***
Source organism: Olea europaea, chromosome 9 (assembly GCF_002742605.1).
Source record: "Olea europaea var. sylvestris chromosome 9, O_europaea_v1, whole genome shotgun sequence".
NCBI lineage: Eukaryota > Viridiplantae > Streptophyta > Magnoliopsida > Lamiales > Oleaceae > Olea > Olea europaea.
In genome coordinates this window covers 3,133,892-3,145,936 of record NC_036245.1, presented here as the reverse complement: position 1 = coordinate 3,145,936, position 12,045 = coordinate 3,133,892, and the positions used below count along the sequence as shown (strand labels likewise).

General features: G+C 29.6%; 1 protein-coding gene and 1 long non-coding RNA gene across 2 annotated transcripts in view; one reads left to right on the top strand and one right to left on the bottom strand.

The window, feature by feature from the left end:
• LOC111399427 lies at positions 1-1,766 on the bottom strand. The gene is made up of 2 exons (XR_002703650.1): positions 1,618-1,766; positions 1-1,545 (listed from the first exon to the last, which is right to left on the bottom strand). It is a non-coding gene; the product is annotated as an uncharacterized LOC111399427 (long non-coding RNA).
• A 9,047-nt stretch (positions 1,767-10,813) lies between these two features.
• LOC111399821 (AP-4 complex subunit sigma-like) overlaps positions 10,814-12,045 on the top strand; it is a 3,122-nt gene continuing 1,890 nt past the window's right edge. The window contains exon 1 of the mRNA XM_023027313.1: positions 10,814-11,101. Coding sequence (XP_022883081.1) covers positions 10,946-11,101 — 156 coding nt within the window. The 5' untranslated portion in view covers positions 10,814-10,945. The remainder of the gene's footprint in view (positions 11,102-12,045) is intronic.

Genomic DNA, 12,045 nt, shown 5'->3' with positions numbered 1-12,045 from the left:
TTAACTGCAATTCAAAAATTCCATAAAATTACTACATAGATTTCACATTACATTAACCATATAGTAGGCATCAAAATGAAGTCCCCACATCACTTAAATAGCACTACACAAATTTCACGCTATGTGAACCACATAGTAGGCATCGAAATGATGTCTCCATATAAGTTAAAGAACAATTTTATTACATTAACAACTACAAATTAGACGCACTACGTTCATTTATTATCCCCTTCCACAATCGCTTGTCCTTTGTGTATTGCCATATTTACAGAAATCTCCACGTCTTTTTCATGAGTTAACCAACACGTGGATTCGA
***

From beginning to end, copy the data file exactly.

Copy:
Source organism: Olea europaea, chromosome 9 (assembly GCF_002742605.1).
Source record: "Olea europaea var. sylvestris chromosome 9, O_europaea_v1, whole genome shotgun sequence".
NCBI lineage: Eukaryota > Viridiplantae > Streptophyta > Magnoliopsida > Lamiales > Oleaceae > Olea > Olea europaea.
In genome coordinates this window covers 3,133,892-3,145,936 of record NC_036245.1, presented here as the reverse complement: position 1 = coordinate 3,145,936, position 12,045 = coordinate 3,133,892, and the positions used below count along the sequence as shown (strand labels likewise).

General features: G+C 29.6%; 1 protein-coding gene and 1 long non-coding RNA gene across 2 annotated transcripts in view; one reads left to right on the top strand and one right to left on the bottom strand.

The window, feature by feature from the left end:
• LOC111399427 lies at positions 1-1,766 on the bottom strand. The gene is made up of 2 exons (XR_002703650.1): positions 1,618-1,766; positions 1-1,545 (listed from the first exon to the last, which is right to left on the bottom strand). It is a non-coding gene; the product is annotated as an uncharacterized LOC111399427 (long non-coding RNA).
• A 9,047-nt stretch (positions 1,767-10,813) lies between these two features.
• LOC111399821 (AP-4 complex subunit sigma-like) overlaps positions 10,814-12,045 on the top strand; it is a 3,122-nt gene continuing 1,890 nt past the window's right edge. The window contains exon 1 of the mRNA XM_023027313.1: positions 10,814-11,101. Coding sequence (XP_022883081.1) covers positions 10,946-11,101 — 156 coding nt within the window. The 5' untranslated portion in view covers positions 10,814-10,945. The remainder of the gene's footprint in view (positions 11,102-12,045) is intronic.

Genomic DNA, 12,045 nt, shown 5'->3' with positions numbered 1-12,045 from the left:
TTAACTGCAATTCAAAAATTCCATAAAATTACTACATAGATTTCACATTACATTAACCATATAGTAGGCATCAAAATGAAGTCCCCACATCACTTAAATAGCACTACACAAATTTCACGCTATGTGAACCACATAGTAGGCATCGAAATGATGTCTCCATATAAGTTAAAGAACAATTTTATTACATTAACAACTACAAATTAGACGCACTACGTTCATTTATTATCCCCTTCCACAATCGCTTGTCCTTTGTGTATTGCCATATTTACAGAAATCTCCACGTCTTTTTCATGAGTTAACCAACACGTGGATTCGA